Often referred to as the crown jewel of Michigan vacation destinations, Mackinac Island also holds a notable place in history.
Two hundred years ago British forces, aided by hundreds of Native Americans, recaptured Fort Mackinac in one of the first military actions of the War of 1812 in US Territory. Two years later on August 4, 1814, a historic battle took place – the Battle of Mackinac Island – a month-long American expedition to recapture Mackinac Island from British control.
As Fort Mackinac opens to the public for the 2014 season, we are reminded of a different time. Step back to 1812 and relieve the past inside the stately stone walls of Fort Mackinac where cannon blasts, rifles fire and soldiers march…where history comes alive.
This year marks the continuation of the bicentennial of the War of 1812. Special 1812 demonstrations and tours will take place every day at Fort Mackinac. New exhibits in the East Blockhouse will tell the story of the American attempts to capture the fort in 1814. In addition, a series of special events between August 2 and August 4 will mark the 200th anniversary of the Battle of Mackinac Island.
Mackinac State Historic Parks has partnered with several historic organizations, including Canadian and American reenactment groups, to present the Battle of Mackinac Island to modern visitors. Guests will begin this memorable experience inside historic Fort Mackinac before witnessing a narrated battle reenactment featuring artillery, military music, naval gunfire, and participants representing forces from the United States, Great Britain, Canada, and the Native American tribes of the Great Lakes.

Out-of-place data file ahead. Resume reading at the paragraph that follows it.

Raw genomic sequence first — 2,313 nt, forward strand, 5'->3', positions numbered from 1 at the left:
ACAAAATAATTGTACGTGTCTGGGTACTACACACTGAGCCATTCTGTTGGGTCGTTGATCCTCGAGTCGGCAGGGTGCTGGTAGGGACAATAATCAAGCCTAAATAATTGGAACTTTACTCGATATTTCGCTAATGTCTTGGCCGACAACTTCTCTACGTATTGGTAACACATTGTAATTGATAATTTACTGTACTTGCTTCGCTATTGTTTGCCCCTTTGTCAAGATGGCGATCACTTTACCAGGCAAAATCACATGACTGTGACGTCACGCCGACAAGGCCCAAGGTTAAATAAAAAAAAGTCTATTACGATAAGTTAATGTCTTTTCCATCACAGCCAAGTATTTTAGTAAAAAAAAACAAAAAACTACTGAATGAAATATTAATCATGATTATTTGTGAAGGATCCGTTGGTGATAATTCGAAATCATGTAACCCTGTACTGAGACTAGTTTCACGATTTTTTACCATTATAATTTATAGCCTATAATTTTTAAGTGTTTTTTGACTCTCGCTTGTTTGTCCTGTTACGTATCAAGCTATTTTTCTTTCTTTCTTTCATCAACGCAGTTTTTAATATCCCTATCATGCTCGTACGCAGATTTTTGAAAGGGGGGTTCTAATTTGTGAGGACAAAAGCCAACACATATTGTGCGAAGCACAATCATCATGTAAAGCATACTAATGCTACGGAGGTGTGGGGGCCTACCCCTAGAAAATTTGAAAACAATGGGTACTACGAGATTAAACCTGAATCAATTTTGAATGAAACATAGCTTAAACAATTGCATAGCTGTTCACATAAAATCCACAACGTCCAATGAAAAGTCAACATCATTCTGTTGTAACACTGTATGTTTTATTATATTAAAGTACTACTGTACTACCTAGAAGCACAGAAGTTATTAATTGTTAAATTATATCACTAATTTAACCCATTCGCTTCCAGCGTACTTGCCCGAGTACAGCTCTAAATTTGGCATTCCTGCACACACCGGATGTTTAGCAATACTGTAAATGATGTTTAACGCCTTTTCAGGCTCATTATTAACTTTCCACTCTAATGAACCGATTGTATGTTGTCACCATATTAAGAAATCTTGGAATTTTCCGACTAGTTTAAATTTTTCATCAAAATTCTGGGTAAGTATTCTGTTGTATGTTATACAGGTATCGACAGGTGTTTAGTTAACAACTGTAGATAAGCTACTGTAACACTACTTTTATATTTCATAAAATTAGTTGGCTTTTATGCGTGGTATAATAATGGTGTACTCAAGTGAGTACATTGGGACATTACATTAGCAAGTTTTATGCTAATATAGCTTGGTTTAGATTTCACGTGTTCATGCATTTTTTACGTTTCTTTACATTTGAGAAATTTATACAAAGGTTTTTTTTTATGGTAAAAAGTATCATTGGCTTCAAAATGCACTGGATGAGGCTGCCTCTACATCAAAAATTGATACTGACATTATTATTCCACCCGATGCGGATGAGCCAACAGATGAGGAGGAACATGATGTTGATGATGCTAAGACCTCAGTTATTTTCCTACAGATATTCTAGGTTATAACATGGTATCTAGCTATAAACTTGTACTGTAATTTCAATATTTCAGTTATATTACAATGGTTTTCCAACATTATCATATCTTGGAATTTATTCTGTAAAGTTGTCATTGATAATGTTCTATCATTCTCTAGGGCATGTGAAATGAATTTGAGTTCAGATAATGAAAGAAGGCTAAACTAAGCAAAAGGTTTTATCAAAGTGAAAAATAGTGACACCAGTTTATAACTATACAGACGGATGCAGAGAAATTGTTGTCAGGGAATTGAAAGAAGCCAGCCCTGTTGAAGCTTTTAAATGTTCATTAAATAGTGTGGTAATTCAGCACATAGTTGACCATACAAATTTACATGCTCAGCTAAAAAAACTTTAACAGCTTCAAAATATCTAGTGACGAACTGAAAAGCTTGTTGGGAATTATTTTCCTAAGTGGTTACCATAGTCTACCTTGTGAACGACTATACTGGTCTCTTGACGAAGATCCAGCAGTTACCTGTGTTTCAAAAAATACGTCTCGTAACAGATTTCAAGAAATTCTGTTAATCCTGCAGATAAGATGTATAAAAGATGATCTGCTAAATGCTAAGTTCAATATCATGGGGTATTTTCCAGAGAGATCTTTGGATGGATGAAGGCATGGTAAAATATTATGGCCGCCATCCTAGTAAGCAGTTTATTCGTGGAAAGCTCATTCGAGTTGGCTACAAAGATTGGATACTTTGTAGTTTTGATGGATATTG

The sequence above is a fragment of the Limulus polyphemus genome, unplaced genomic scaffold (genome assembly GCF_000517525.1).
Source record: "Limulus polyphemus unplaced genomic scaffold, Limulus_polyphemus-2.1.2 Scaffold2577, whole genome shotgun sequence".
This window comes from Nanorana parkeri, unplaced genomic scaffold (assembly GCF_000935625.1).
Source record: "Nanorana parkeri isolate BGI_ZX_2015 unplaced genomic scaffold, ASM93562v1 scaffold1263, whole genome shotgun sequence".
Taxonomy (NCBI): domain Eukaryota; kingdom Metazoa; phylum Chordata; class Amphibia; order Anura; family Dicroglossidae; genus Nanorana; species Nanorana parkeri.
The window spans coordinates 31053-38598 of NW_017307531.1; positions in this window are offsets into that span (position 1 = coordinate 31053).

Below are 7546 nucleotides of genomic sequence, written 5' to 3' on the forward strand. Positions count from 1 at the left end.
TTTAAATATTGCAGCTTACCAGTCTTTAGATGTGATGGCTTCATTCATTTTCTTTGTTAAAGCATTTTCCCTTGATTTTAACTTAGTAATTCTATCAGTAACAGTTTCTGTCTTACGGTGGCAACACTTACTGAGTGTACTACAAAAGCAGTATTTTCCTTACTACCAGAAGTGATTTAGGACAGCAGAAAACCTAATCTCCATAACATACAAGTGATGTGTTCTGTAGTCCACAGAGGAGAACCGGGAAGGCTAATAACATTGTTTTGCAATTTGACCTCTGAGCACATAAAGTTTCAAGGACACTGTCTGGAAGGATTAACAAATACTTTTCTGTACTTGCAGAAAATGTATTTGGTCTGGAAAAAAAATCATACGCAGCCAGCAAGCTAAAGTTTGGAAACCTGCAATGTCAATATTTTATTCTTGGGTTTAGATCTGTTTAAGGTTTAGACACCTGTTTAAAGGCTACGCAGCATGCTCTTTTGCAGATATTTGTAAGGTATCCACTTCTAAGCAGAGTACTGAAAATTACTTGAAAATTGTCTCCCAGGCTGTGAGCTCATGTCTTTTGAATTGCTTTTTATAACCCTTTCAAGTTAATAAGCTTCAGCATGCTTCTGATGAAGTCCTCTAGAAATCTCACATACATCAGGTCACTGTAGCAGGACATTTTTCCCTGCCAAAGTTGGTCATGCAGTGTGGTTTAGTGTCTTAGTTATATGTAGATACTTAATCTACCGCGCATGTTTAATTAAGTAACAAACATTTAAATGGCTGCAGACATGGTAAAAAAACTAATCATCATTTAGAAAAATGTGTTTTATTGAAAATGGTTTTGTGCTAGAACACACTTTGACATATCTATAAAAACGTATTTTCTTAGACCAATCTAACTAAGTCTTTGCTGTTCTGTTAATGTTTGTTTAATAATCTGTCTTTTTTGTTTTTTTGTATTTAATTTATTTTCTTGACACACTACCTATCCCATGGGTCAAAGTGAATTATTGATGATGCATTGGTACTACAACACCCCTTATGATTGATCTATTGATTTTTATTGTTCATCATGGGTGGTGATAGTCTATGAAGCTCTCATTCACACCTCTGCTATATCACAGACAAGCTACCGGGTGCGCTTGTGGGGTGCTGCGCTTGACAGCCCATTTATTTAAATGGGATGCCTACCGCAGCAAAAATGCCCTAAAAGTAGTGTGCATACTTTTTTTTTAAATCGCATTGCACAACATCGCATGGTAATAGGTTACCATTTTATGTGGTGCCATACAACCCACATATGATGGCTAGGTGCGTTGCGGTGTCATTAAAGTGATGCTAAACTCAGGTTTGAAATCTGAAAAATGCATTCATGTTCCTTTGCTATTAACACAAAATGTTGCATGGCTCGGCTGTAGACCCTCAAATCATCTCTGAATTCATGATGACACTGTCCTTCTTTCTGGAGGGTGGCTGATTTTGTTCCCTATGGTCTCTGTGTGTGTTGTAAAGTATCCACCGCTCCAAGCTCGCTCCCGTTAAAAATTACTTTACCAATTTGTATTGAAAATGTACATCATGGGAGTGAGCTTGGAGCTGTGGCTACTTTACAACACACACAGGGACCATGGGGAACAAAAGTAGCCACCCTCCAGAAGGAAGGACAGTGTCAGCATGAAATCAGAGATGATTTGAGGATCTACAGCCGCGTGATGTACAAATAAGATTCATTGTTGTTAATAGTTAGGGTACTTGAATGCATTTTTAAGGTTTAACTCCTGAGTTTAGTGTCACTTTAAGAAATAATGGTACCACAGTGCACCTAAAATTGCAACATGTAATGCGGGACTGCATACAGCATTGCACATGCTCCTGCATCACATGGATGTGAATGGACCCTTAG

These three days of special events and activities will culminate with a commemorative reenactment of the Battle of Mackinac Island which will take place on the original battlefield (now the Wawashkamo Golf Course).
Also anticipated for this summer is the beginning of the reconstruction of Fort Holmes. A blockhouse and stockade built in 1814 by the British, Fort Holmes (originally named Fort George during the War of 1812) sits atop the highest point on the island adjacent to Fort Mackinac. Today Fort Holmes is badly deteriorated and in need of restoration. Using the original plans of the fort, the restoration of Fort Holmes is anticipated to break ground this summer, take approximately 12-16 weeks, with completion scheduled for the 2015 season. Upon completion, visitors to the site will be able to further understand the island’s historic significance.
These special programs, for both kids and adults, and events commemorating the bicentennial of the War of 1812 continue to make Mackinac Island’s Fort Mackinac a must-see attraction.